When setting boundaries on how to relate with students, teachers must be aware of the most appropriate time to be friends and how important friendship with students can be. The context of this yoga relationship should be more physical, emotional, or psychological in nature to ensure that both parties assist each other. The yoga relationship changes depending on the context and applicability. For instance, it is common that individuals cannot to allow strangers to have prolonged contact with them in public places due to the yoga feeling in people.

In a yoga classroom setup, it is considered good to receive a touch from a stranger as long as he/she is a teacher and not the student next to the one who has been touched. Hence, the feeling of touch and physical contact guides the interaction and relationships in yoga ethics. In another setting, yoga teachers can be allowed to grab hips while lengthening their spines or spiral their inner thighs in the right direction when dealing with students (Valente, Monteiro, and Lourenco). This practice, however, is considered personal and unique in its context since the applicability may differ from the actual relationships.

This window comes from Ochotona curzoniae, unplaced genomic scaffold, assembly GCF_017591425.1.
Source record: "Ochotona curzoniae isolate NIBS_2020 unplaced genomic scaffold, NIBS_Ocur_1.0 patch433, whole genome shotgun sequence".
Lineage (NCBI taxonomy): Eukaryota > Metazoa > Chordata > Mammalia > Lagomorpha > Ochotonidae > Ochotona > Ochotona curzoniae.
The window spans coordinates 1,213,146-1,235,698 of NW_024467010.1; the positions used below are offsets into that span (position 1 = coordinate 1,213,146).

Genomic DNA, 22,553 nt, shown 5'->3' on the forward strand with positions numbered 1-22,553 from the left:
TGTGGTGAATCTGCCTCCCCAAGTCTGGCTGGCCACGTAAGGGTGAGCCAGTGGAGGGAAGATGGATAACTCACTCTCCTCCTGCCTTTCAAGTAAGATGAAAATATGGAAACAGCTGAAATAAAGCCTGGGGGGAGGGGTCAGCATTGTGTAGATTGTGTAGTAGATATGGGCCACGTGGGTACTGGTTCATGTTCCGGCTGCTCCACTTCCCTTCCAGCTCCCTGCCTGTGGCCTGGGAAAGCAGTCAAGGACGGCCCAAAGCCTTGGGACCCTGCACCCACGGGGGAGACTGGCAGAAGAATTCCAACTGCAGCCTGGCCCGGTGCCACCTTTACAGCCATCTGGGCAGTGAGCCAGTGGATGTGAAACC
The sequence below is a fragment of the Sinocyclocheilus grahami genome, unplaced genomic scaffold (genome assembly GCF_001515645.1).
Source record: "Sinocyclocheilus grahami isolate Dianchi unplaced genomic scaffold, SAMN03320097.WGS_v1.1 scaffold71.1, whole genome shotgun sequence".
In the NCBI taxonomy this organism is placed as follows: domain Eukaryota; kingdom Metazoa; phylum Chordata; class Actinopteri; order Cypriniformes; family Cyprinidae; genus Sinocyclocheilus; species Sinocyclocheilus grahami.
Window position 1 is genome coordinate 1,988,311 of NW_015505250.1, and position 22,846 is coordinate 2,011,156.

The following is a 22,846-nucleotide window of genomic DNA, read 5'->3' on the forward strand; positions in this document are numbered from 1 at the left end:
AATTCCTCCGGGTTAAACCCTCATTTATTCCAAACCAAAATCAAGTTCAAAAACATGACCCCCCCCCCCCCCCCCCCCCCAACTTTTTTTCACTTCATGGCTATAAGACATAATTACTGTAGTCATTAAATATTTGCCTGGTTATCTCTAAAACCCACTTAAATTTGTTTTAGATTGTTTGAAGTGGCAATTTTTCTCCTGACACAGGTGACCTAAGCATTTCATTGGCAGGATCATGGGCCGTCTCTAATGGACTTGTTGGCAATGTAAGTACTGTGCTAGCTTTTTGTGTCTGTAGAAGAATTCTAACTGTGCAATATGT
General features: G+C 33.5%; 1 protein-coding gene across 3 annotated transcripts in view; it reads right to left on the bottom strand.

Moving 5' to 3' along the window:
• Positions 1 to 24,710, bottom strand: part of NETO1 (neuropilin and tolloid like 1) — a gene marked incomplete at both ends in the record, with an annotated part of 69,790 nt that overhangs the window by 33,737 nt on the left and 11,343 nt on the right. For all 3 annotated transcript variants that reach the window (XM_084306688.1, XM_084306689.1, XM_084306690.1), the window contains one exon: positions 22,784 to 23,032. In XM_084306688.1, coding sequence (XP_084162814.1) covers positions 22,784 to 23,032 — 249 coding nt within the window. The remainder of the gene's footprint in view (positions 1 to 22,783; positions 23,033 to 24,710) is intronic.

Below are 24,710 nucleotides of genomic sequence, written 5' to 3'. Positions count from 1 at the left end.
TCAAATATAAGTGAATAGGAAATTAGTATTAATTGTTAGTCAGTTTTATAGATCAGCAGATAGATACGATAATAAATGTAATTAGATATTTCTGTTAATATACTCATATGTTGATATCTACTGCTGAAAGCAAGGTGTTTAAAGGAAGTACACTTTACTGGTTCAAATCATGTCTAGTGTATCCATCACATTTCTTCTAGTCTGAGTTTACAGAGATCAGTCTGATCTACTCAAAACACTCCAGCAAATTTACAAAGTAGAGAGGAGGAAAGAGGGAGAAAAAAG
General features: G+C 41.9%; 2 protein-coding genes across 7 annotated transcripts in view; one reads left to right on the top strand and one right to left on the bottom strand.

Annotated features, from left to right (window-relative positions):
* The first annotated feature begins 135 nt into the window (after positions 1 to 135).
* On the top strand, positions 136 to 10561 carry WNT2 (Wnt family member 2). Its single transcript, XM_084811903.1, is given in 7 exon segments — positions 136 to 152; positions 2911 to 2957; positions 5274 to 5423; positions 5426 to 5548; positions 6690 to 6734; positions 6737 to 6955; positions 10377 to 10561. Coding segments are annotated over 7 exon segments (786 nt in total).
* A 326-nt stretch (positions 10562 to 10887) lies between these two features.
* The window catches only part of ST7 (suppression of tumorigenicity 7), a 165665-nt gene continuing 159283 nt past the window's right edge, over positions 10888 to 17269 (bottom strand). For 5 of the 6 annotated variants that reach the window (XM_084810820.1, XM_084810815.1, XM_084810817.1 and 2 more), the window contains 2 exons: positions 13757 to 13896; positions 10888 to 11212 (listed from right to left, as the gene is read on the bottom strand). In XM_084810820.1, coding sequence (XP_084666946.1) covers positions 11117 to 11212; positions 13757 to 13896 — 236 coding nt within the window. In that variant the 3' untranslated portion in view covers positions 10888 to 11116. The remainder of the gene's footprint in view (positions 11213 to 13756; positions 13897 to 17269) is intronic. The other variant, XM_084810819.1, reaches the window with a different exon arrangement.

How Teachers Can Maintain Healthy and Ethical Relationships with Their Students

A healthy student and teacher relationships are where the teacher honors the trust and responsibility of the students in maintaining their ethical boundaries. A higher trust level in this relationship is related to the doctor-client relationship, where there is complete loyalty and full responsibility of both parties. Hence when this trust is not honored by the teacher, there is potential harm to the students. Harms can arise in cases such as personal, sexual, or financial exploitation of either teacher to the students or vice versa. Through yoga ethics, it provides a framework and guidelines for associating with each other and maintaining the healthy relationship which exists between teachers and students.